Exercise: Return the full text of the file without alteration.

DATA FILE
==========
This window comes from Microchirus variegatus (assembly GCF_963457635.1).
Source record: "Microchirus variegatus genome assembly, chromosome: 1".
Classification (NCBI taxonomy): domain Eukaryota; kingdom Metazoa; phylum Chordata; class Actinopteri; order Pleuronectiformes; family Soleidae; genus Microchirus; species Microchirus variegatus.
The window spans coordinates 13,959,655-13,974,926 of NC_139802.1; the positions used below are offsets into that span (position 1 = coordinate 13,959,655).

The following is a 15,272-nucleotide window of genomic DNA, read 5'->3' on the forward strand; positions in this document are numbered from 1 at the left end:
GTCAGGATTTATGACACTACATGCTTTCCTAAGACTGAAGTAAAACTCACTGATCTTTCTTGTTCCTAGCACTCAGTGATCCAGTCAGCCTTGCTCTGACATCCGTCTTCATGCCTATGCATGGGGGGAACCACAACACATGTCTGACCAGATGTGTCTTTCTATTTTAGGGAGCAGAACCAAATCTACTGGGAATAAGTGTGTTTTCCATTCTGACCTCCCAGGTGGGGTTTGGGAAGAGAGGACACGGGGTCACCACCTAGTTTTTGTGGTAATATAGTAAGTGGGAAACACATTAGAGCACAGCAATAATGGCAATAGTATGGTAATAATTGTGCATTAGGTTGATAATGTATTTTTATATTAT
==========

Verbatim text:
This window comes from Microchirus variegatus (assembly GCF_963457635.1).
Source record: "Microchirus variegatus genome assembly, chromosome: 1".
Classification (NCBI taxonomy): domain Eukaryota; kingdom Metazoa; phylum Chordata; class Actinopteri; order Pleuronectiformes; family Soleidae; genus Microchirus; species Microchirus variegatus.
The window spans coordinates 13,959,655-13,974,926 of NC_139802.1; the positions used below are offsets into that span (position 1 = coordinate 13,959,655).

The following is a 15,272-nucleotide window of genomic DNA, read 5'->3' on the forward strand; positions in this document are numbered from 1 at the left end:
GTCAGGATTTATGACACTACATGCTTTCCTAAGACTGAAGTAAAACTCACTGATCTTTCTTGTTCCTAGCACTCAGTGATCCAGTCAGCCTTGCTCTGACATCCGTCTTCATGCCTATGCATGGGGGGAACCACAACACATGTCTGACCAGATGTGTCTTTCTATTTTAGGGAGCAGAACCAAATCTACTGGGAATAAGTGTGTTTTCCATTCTGACCTCCCAGGTGGGGTTTGGGAAGAGAGGACACGGGGTCACCACCTAGTTTTTGTGGTAATATAGTAAGTGGGAAACACATTAGAGCACAGCAATAATGGCAATAGTATGGTAATAATTGTGCATTAGGTTGATAATGTATTTTTATATTAT